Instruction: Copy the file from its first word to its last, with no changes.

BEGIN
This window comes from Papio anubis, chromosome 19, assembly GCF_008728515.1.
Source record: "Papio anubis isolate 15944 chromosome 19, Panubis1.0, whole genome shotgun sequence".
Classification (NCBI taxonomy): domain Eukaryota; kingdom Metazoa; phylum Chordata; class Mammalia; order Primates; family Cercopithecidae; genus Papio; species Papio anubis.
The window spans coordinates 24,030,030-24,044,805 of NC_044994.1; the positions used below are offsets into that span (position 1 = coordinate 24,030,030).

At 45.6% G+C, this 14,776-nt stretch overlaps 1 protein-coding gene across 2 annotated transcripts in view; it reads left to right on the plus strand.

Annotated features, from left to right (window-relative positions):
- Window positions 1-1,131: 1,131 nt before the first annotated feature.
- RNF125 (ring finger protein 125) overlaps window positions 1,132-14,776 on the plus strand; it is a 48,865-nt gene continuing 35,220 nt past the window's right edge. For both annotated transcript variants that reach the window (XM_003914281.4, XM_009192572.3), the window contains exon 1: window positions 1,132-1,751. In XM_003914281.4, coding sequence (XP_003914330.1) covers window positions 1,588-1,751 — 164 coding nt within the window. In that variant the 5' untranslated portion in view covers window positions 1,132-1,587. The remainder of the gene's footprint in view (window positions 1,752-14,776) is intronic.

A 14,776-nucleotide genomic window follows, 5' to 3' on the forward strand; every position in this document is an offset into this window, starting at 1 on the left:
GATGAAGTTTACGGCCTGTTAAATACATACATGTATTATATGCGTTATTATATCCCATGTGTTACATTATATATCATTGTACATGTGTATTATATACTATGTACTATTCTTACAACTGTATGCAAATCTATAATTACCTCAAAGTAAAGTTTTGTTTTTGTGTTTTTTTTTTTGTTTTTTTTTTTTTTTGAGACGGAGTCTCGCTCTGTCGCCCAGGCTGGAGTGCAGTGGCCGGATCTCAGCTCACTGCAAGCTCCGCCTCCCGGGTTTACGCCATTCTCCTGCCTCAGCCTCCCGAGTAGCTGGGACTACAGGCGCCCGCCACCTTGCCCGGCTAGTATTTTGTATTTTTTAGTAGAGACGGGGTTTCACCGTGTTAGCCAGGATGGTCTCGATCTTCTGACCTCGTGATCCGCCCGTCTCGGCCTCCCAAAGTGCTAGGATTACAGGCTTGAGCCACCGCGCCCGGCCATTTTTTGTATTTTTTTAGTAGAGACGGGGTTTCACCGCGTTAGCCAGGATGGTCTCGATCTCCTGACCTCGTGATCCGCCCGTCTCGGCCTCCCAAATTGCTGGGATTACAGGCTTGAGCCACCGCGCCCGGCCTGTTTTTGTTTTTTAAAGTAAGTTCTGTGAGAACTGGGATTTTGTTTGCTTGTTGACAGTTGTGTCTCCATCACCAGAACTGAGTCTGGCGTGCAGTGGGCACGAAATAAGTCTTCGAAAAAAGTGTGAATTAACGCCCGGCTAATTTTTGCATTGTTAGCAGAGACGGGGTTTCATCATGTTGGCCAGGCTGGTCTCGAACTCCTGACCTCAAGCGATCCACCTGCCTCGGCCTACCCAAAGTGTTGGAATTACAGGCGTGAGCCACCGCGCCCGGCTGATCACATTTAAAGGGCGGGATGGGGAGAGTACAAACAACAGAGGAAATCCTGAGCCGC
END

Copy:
This window comes from Papio anubis, chromosome 19, assembly GCF_008728515.1.
Source record: "Papio anubis isolate 15944 chromosome 19, Panubis1.0, whole genome shotgun sequence".
Classification (NCBI taxonomy): domain Eukaryota; kingdom Metazoa; phylum Chordata; class Mammalia; order Primates; family Cercopithecidae; genus Papio; species Papio anubis.
The window spans coordinates 24,030,030-24,044,805 of NC_044994.1; the positions used below are offsets into that span (position 1 = coordinate 24,030,030).

At 45.6% G+C, this 14,776-nt stretch overlaps 1 protein-coding gene across 2 annotated transcripts in view; it reads left to right on the plus strand.

Annotated features, from left to right (window-relative positions):
- Window positions 1-1,131: 1,131 nt before the first annotated feature.
- RNF125 (ring finger protein 125) overlaps window positions 1,132-14,776 on the plus strand; it is a 48,865-nt gene continuing 35,220 nt past the window's right edge. For both annotated transcript variants that reach the window (XM_003914281.4, XM_009192572.3), the window contains exon 1: window positions 1,132-1,751. In XM_003914281.4, coding sequence (XP_003914330.1) covers window positions 1,588-1,751 — 164 coding nt within the window. In that variant the 5' untranslated portion in view covers window positions 1,132-1,587. The remainder of the gene's footprint in view (window positions 1,752-14,776) is intronic.

A 14,776-nucleotide genomic window follows, 5' to 3' on the forward strand; every position in this document is an offset into this window, starting at 1 on the left:
GATGAAGTTTACGGCCTGTTAAATACATACATGTATTATATGCGTTATTATATCCCATGTGTTACATTATATATCATTGTACATGTGTATTATATACTATGTACTATTCTTACAACTGTATGCAAATCTATAATTACCTCAAAGTAAAGTTTTGTTTTTGTGTTTTTTTTTTTGTTTTTTTTTTTTTTTGAGACGGAGTCTCGCTCTGTCGCCCAGGCTGGAGTGCAGTGGCCGGATCTCAGCTCACTGCAAGCTCCGCCTCCCGGGTTTACGCCATTCTCCTGCCTCAGCCTCCCGAGTAGCTGGGACTACAGGCGCCCGCCACCTTGCCCGGCTAGTATTTTGTATTTTTTAGTAGAGACGGGGTTTCACCGTGTTAGCCAGGATGGTCTCGATCTTCTGACCTCGTGATCCGCCCGTCTCGGCCTCCCAAAGTGCTAGGATTACAGGCTTGAGCCACCGCGCCCGGCCATTTTTTGTATTTTTTTAGTAGAGACGGGGTTTCACCGCGTTAGCCAGGATGGTCTCGATCTCCTGACCTCGTGATCCGCCCGTCTCGGCCTCCCAAATTGCTGGGATTACAGGCTTGAGCCACCGCGCCCGGCCTGTTTTTGTTTTTTAAAGTAAGTTCTGTGAGAACTGGGATTTTGTTTGCTTGTTGACAGTTGTGTCTCCATCACCAGAACTGAGTCTGGCGTGCAGTGGGCACGAAATAAGTCTTCGAAAAAAGTGTGAATTAACGCCCGGCTAATTTTTGCATTGTTAGCAGAGACGGGGTTTCATCATGTTGGCCAGGCTGGTCTCGAACTCCTGACCTCAAGCGATCCACCTGCCTCGGCCTACCCAAAGTGTTGGAATTACAGGCGTGAGCCACCGCGCCCGGCTGATCACATTTAAAGGGCGGGATGGGGAGAGTACAAACAACAGAGGAAATCCTGAGCCGC